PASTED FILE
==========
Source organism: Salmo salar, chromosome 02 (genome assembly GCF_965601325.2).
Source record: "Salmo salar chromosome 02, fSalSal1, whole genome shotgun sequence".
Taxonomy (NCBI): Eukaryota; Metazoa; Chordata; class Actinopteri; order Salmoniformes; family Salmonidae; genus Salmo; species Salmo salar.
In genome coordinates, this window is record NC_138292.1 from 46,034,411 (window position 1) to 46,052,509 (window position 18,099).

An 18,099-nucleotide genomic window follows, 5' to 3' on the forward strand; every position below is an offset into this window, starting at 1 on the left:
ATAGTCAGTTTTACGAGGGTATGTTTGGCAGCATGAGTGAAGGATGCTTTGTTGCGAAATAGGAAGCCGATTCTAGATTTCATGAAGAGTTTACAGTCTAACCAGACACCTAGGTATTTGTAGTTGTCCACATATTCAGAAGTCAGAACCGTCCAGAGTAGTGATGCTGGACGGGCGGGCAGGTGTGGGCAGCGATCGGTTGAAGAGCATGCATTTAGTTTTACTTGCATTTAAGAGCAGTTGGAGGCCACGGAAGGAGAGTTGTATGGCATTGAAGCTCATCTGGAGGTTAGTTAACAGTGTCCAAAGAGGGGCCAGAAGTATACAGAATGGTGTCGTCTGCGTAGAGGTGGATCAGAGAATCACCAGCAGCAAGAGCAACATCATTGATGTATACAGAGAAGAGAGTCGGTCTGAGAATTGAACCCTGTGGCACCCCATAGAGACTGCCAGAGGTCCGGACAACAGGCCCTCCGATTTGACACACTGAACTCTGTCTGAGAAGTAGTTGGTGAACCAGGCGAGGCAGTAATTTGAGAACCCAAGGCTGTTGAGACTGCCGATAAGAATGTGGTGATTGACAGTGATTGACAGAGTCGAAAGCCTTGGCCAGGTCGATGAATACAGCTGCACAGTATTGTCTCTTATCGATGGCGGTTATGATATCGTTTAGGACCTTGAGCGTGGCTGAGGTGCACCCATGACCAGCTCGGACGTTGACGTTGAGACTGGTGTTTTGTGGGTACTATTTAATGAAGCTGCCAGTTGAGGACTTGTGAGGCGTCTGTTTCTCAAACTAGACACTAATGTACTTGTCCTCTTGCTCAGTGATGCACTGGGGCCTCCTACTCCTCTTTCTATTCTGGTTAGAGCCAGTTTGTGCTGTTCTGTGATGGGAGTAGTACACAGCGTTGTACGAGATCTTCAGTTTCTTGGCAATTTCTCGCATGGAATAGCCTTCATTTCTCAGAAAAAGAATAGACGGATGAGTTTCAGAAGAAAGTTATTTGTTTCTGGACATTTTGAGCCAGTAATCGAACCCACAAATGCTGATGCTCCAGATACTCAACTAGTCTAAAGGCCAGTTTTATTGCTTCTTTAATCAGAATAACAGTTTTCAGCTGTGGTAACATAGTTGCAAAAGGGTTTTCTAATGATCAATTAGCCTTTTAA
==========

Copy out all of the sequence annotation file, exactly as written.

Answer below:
Source organism: Salmo salar, chromosome 02 (genome assembly GCF_965601325.2).
Source record: "Salmo salar chromosome 02, fSalSal1, whole genome shotgun sequence".
Taxonomy (NCBI): Eukaryota; Metazoa; Chordata; class Actinopteri; order Salmoniformes; family Salmonidae; genus Salmo; species Salmo salar.
In genome coordinates, this window is record NC_138292.1 from 46,034,411 (window position 1) to 46,052,509 (window position 18,099).

An 18,099-nucleotide genomic window follows, 5' to 3' on the forward strand; every position below is an offset into this window, starting at 1 on the left:
ATAGTCAGTTTTACGAGGGTATGTTTGGCAGCATGAGTGAAGGATGCTTTGTTGCGAAATAGGAAGCCGATTCTAGATTTCATGAAGAGTTTACAGTCTAACCAGACACCTAGGTATTTGTAGTTGTCCACATATTCAGAAGTCAGAACCGTCCAGAGTAGTGATGCTGGACGGGCGGGCAGGTGTGGGCAGCGATCGGTTGAAGAGCATGCATTTAGTTTTACTTGCATTTAAGAGCAGTTGGAGGCCACGGAAGGAGAGTTGTATGGCATTGAAGCTCATCTGGAGGTTAGTTAACAGTGTCCAAAGAGGGGCCAGAAGTATACAGAATGGTGTCGTCTGCGTAGAGGTGGATCAGAGAATCACCAGCAGCAAGAGCAACATCATTGATGTATACAGAGAAGAGAGTCGGTCTGAGAATTGAACCCTGTGGCACCCCATAGAGACTGCCAGAGGTCCGGACAACAGGCCCTCCGATTTGACACACTGAACTCTGTCTGAGAAGTAGTTGGTGAACCAGGCGAGGCAGTAATTTGAGAACCCAAGGCTGTTGAGACTGCCGATAAGAATGTGGTGATTGACAGTGATTGACAGAGTCGAAAGCCTTGGCCAGGTCGATGAATACAGCTGCACAGTATTGTCTCTTATCGATGGCGGTTATGATATCGTTTAGGACCTTGAGCGTGGCTGAGGTGCACCCATGACCAGCTCGGACGTTGACGTTGAGACTGGTGTTTTGTGGGTACTATTTAATGAAGCTGCCAGTTGAGGACTTGTGAGGCGTCTGTTTCTCAAACTAGACACTAATGTACTTGTCCTCTTGCTCAGTGATGCACTGGGGCCTCCTACTCCTCTTTCTATTCTGGTTAGAGCCAGTTTGTGCTGTTCTGTGATGGGAGTAGTACACAGCGTTGTACGAGATCTTCAGTTTCTTGGCAATTTCTCGCATGGAATAGCCTTCATTTCTCAGAAAAAGAATAGACGGATGAGTTTCAGAAGAAAGTTATTTGTTTCTGGACATTTTGAGCCAGTAATCGAACCCACAAATGCTGATGCTCCAGATACTCAACTAGTCTAAAGGCCAGTTTTATTGCTTCTTTAATCAGAATAACAGTTTTCAGCTGTGGTAACATAGTTGCAAAAGGGTTTTCTAATGATCAATTAGCCTTTTAA